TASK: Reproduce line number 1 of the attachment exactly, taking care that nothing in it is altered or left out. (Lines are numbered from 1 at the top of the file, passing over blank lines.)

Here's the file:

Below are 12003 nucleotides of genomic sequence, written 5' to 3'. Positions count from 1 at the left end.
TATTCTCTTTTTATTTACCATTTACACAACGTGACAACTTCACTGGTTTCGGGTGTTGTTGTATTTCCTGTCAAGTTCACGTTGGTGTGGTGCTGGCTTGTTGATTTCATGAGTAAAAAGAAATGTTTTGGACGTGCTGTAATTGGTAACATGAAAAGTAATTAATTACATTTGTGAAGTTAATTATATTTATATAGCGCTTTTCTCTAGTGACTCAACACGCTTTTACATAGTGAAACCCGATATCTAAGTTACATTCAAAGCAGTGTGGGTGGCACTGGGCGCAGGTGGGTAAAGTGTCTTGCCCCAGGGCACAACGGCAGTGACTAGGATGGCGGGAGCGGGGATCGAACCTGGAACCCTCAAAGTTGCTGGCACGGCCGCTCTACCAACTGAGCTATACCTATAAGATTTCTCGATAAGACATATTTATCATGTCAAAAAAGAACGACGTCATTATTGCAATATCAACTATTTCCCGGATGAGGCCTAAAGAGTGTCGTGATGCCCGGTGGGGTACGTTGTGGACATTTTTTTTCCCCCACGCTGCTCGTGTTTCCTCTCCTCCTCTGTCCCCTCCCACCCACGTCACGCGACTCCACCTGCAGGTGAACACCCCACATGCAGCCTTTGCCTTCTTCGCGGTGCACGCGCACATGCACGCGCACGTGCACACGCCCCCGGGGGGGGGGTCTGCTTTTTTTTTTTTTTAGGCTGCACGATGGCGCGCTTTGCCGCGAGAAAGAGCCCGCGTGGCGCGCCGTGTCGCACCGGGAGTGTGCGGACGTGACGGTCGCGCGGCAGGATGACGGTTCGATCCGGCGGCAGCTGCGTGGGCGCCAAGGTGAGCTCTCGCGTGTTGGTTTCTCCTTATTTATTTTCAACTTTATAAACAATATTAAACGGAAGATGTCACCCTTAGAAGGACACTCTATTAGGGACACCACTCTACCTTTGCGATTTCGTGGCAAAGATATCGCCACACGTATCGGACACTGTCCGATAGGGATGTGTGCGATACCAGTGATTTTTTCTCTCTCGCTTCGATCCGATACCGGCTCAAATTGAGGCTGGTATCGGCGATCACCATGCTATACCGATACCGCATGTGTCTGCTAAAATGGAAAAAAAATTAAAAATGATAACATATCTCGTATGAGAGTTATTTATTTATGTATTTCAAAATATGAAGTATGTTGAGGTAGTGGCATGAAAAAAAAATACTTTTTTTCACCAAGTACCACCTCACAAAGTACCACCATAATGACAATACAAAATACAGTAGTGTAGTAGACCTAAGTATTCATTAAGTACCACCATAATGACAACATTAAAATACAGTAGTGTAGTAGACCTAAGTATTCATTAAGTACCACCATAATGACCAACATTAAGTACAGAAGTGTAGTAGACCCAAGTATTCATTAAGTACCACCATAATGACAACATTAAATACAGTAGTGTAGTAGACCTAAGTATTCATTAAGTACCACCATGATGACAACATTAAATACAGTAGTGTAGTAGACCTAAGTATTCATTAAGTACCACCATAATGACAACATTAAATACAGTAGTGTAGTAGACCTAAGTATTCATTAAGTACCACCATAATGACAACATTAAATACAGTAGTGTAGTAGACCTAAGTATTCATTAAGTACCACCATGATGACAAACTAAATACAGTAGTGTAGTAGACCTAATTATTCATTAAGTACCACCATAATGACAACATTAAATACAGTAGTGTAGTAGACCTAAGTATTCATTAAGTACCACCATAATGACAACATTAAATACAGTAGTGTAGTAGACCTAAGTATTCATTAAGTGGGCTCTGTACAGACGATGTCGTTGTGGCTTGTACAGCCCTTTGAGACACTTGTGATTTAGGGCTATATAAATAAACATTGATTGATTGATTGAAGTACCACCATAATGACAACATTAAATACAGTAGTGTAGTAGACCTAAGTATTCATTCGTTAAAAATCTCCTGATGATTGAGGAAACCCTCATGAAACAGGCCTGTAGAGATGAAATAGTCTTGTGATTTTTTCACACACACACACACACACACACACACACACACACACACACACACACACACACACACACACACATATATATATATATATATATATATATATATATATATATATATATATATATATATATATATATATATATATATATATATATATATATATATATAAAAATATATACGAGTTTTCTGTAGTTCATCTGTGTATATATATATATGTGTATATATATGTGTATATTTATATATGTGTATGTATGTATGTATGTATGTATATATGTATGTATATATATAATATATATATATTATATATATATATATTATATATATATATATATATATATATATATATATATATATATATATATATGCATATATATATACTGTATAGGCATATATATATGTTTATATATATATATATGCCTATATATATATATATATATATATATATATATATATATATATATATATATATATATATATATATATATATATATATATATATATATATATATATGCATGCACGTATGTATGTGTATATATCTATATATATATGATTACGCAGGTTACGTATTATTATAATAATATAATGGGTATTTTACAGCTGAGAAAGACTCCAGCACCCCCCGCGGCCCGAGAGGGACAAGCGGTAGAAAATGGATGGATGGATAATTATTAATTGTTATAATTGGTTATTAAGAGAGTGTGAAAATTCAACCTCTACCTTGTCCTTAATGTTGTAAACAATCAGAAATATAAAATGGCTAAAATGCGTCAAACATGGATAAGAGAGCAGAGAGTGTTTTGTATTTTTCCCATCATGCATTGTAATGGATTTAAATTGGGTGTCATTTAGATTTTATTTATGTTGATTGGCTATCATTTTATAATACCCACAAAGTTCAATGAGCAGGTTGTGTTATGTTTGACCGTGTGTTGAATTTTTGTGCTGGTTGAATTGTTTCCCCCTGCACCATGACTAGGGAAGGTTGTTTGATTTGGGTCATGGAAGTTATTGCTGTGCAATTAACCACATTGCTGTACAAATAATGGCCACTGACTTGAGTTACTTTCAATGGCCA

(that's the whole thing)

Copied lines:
Below are 12003 nucleotides of genomic sequence, written 5' to 3'. Positions count from 1 at the left end.